# oreder pair of natural number in binomial coefficient

Finding all ordered pair of natural number $$(n,r)$$

for which $$\displaystyle \binom{n}{r} = 240$$

Try: $$\binom{n}{r}=\binom{n}{n-r}=240$$

For $$n=240$$ and $$r=1.$$ we have $$\displaystyle \binom{240}{1}=240$$

For $$n=240$$ and $$r=239.$$ we have $$\displaystyle \binom{240}{239}=240$$

If $$n\in$$ Even natural number. then $$\displaystyle \binom{n}{r}$$ is maximum for $$r=n/2$$

If $$n\in$$ Odd natural number. then $$\displaystyle \binom{n}{r}$$ is maximum for $$r=(n+1)/2$$ and $$r=(n+3)/2$$

not know how to solve ahead from that point

Could some explain me how i find other ordered pair of natural number

• Suppose $n\choose2$ is 240. That gives you an equation for $n$, which you can try to solve. Similarly for $n\choose3$, $n\choose4$, and so on. That's a good start. Why don't you try it, and see how far you get, and report back. – Gerry Myerson Oct 16 '18 at 11:03
• @Gerry Myerson i have a problem that how can i check for all such values like $\binom{n}{2}=240,\binom{n}{3}=240,\binom{n}{4}=240......$. would you explain me in detail .thanks – DXT Oct 16 '18 at 14:16
• The answer that has been posted shows you what you could have done if you had tried a little harder instead of asking others to do the work for you. – Gerry Myerson Oct 16 '18 at 21:35

Let us consider the cases where $$r\le \lfloor\frac n2\rfloor$$.

• For $$n\le 9$$, we have $$\binom nr\le\binom{9}{4}=126\lt 240$$

• For $$n=10$$, we get $$\binom{10}{4}=210\lt 240\lt 252=\binom{10}{5}$$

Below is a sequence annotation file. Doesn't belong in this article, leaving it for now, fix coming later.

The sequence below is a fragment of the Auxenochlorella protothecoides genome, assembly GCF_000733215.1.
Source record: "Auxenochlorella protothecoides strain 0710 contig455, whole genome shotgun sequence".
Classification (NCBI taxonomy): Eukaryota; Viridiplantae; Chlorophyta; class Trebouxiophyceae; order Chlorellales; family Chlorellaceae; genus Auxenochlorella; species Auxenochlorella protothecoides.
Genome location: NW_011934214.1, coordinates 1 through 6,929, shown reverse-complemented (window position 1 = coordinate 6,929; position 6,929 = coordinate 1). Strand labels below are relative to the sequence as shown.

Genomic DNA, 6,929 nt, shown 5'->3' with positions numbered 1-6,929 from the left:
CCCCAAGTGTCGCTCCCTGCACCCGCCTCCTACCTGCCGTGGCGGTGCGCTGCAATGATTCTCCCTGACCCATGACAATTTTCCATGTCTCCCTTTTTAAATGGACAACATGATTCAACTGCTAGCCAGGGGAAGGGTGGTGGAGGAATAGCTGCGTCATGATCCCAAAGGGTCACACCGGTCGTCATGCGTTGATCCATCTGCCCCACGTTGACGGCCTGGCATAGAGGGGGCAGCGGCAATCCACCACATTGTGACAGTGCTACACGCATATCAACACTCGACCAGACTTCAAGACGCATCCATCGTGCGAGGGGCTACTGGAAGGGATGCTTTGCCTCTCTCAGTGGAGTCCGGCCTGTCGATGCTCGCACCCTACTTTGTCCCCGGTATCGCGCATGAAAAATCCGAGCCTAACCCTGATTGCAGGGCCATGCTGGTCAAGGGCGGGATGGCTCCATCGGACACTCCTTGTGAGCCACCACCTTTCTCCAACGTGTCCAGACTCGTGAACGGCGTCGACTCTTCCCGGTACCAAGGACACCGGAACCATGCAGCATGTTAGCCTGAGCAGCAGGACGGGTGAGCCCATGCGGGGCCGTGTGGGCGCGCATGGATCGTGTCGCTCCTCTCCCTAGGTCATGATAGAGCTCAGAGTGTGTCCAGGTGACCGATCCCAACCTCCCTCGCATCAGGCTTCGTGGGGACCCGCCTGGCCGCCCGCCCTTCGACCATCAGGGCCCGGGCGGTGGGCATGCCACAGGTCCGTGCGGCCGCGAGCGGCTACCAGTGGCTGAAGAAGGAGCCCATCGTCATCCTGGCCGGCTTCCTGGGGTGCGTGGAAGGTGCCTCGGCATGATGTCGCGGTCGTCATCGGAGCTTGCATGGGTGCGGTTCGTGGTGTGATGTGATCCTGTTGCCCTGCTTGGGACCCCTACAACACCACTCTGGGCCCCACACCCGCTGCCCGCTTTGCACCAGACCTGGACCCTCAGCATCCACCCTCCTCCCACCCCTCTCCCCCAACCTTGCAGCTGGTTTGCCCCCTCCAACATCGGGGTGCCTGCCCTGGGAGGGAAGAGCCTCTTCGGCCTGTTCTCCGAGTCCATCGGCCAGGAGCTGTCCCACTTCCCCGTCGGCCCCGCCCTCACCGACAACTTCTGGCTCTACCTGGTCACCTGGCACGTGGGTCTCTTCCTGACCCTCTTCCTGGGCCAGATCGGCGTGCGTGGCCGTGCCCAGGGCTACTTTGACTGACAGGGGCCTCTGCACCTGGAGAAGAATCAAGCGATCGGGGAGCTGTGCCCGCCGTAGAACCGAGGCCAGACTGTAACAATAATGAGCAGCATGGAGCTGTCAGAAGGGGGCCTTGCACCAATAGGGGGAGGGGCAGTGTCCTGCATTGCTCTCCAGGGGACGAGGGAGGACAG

• For $$n\ge 11$$ and $$4\le r\le\lfloor \frac n2\rfloor$$, we have $$\binom nr\ge\binom{11}{4}=330\gt 240$$

• For $$r=1$$, we have $$n=240$$.

• For $$r=2$$, the equation is equivalent to $$\frac{n(n-1)}{2}=240,$$i.e.$$n(n-1)=480$$But there are no such $$n$$ since $$22\times 21=462\lt 480\lt 506=23\times 22$$

• For $$r=3$$, the equation is equivalent to $$\frac{n(n-1)(n-2)}{6}=240,$$i.e.$$n(n-1)(n-2)=1440$$But there are no such $$n$$ since$$12\times 11\times 10=1320\lt 1440\lt 1716=13\times 12\times 11$$

Conclusion :

The only pairs $$(n,r)$$ such that $$\binom nr=240$$ are $$(n,r)=(240,1),(240,239)$$

Solution with brute force:

The enclosed figure presents a part of the right half of first rows of Pascal's triangle. Starting with the 23rd row we are sure that only $$\binom{n}{1}$$ (and $$\binom{n}{n-1}$$ by symmetry) can give $$240.$$ This occurs for $$n=240.$$ There exist no other solution, only those you have found.